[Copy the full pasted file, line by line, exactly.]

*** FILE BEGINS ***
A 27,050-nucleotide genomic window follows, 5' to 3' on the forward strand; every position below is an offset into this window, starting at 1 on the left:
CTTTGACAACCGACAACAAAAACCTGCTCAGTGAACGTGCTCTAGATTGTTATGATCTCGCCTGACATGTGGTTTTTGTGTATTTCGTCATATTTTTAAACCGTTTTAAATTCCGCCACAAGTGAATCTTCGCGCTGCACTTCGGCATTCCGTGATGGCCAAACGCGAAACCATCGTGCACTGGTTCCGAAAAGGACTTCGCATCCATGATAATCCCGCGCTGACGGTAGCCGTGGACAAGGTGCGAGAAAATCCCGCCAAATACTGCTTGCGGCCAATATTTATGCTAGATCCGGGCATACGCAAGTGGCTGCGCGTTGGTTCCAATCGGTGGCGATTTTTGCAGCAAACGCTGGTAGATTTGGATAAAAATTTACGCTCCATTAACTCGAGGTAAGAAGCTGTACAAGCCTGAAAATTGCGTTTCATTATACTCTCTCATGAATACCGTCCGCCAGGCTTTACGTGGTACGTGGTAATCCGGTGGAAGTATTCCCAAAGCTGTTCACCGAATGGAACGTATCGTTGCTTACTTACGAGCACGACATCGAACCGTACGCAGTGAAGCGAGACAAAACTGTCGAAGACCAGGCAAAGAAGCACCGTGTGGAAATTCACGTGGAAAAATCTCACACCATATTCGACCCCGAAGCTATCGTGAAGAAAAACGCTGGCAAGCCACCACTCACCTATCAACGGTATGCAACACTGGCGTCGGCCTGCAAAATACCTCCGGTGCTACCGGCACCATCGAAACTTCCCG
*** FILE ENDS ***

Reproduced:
A 27,050-nucleotide genomic window follows, 5' to 3' on the forward strand; every position below is an offset into this window, starting at 1 on the left:
CTTTGACAACCGACAACAAAAACCTGCTCAGTGAACGTGCTCTAGATTGTTATGATCTCGCCTGACATGTGGTTTTTGTGTATTTCGTCATATTTTTAAACCGTTTTAAATTCCGCCACAAGTGAATCTTCGCGCTGCACTTCGGCATTCCGTGATGGCCAAACGCGAAACCATCGTGCACTGGTTCCGAAAAGGACTTCGCATCCATGATAATCCCGCGCTGACGGTAGCCGTGGACAAGGTGCGAGAAAATCCCGCCAAATACTGCTTGCGGCCAATATTTATGCTAGATCCGGGCATACGCAAGTGGCTGCGCGTTGGTTCCAATCGGTGGCGATTTTTGCAGCAAACGCTGGTAGATTTGGATAAAAATTTACGCTCCATTAACTCGAGGTAAGAAGCTGTACAAGCCTGAAAATTGCGTTTCATTATACTCTCTCATGAATACCGTCCGCCAGGCTTTACGTGGTACGTGGTAATCCGGTGGAAGTATTCCCAAAGCTGTTCACCGAATGGAACGTATCGTTGCTTACTTACGAGCACGACATCGAACCGTACGCAGTGAAGCGAGACAAAACTGTCGAAGACCAGGCAAAGAAGCACCGTGTGGAAATTCACGTGGAAAAATCTCACACCATATTCGACCCCGAAGCTATCGTGAAGAAAAACGCTGGCAAGCCACCACTCACCTATCAACGGTATGCAACACTGGCGTCGGCCTGCAAAATACCTCCGGTGCTACCGGCACCATCGAAACTTCCCG